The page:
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Water 2017, 9(8), 585; https://doi.org/10.3390/w9080585

A Geospatial Approach for Identifying and Exploring Potential Natural Water Storage Sites

1
Department of Earth Sciences, Montana State University, Bozeman, MT 59718, USA
2
KirK Engineering, 136 Tuke Lane, Sheridan, MT 59749, USA
*
Author to whom correspondence should be addressed.
Received: 10 May 2017 / Revised: 26 July 2017 / Accepted: 31 July 2017 / Published: 8 August 2017
(This article belongs to the Special Issue Adaptation Strategies to Climate Change Impacts on Water Resources)
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Abstract

Across the globe, climate change is projected to affect the quantity, quality, and timing of freshwater availability. In western North America, there has been a shift toward earlier spring runoff and more winter precipitation as rain. This raises questions about the need for increased water storage to mitigate both floods and droughts. Some water managers have identified natural storage structures as valuable tools for increasing resiliency to these climate change impacts. However, identifying adequate sites and quantifying the storage potential of natural structures is a key challenge. This study addresses the need for a method for identifying and estimating floodplain water storage capacity in a manner that can be used by water planners through the development of a model that uses open-source geospatial data. This model was used to identify and estimate the storage capacity of a 0.33 km2 floodplain segment in eastern Montana, USA. The result is a range of storage capacities under eight natural water storage conditions, ranging from 900 m3 for small floods to 321,300 m3 for large floods. Incorporating additional hydraulic inputs, stakeholder needs, and stakeholder perceptions of natural storage into this process can help address more complex questions about using natural storage structures as ecosystem-based climate change adaptation strategies. View Full-Text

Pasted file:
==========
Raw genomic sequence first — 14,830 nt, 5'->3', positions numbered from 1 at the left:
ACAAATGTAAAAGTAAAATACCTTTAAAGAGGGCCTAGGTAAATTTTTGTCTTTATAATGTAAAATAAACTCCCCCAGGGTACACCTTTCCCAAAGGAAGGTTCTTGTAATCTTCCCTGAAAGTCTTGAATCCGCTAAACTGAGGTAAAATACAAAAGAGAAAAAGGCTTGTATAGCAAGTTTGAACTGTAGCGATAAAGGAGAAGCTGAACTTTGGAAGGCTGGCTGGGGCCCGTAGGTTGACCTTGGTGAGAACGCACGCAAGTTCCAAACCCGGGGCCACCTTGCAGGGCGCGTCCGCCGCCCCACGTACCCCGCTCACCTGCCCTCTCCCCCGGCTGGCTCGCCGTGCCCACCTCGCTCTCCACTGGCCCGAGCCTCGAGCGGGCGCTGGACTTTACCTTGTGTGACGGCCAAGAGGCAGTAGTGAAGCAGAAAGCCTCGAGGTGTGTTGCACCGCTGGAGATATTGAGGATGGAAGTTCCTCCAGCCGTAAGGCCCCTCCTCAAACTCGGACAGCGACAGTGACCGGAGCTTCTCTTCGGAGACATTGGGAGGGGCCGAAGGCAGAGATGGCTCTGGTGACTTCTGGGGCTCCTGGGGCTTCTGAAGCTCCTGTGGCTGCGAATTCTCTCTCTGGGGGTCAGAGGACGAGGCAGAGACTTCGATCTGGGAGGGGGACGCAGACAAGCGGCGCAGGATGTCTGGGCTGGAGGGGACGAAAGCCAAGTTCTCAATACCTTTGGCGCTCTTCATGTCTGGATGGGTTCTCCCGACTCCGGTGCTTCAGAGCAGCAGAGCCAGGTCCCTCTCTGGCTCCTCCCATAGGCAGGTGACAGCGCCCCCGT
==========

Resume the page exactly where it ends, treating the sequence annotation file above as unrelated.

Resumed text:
Keywords: water; natural infrastructure; green infrastructure; natural storage; drought resilience; floodwater retention; climate change adaptation; water storage modeling; participatory governance water; natural infrastructure; green infrastructure; natural storage; drought resilience; floodwater retention; climate change adaptation; water storage modeling; participatory governance
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This is an open access article distributed under the Creative Commons Attribution License which permits unrestricted use, distribution, and reproduction in any medium, provided the original work is properly cited (CC BY 4.0).
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Holmes, D.; McEvoy, J.; Dixon, J.L.; Payne, S. A Geospatial Approach for Identifying and Exploring Potential Natural Water Storage Sites. Water 2017, 9, 585.

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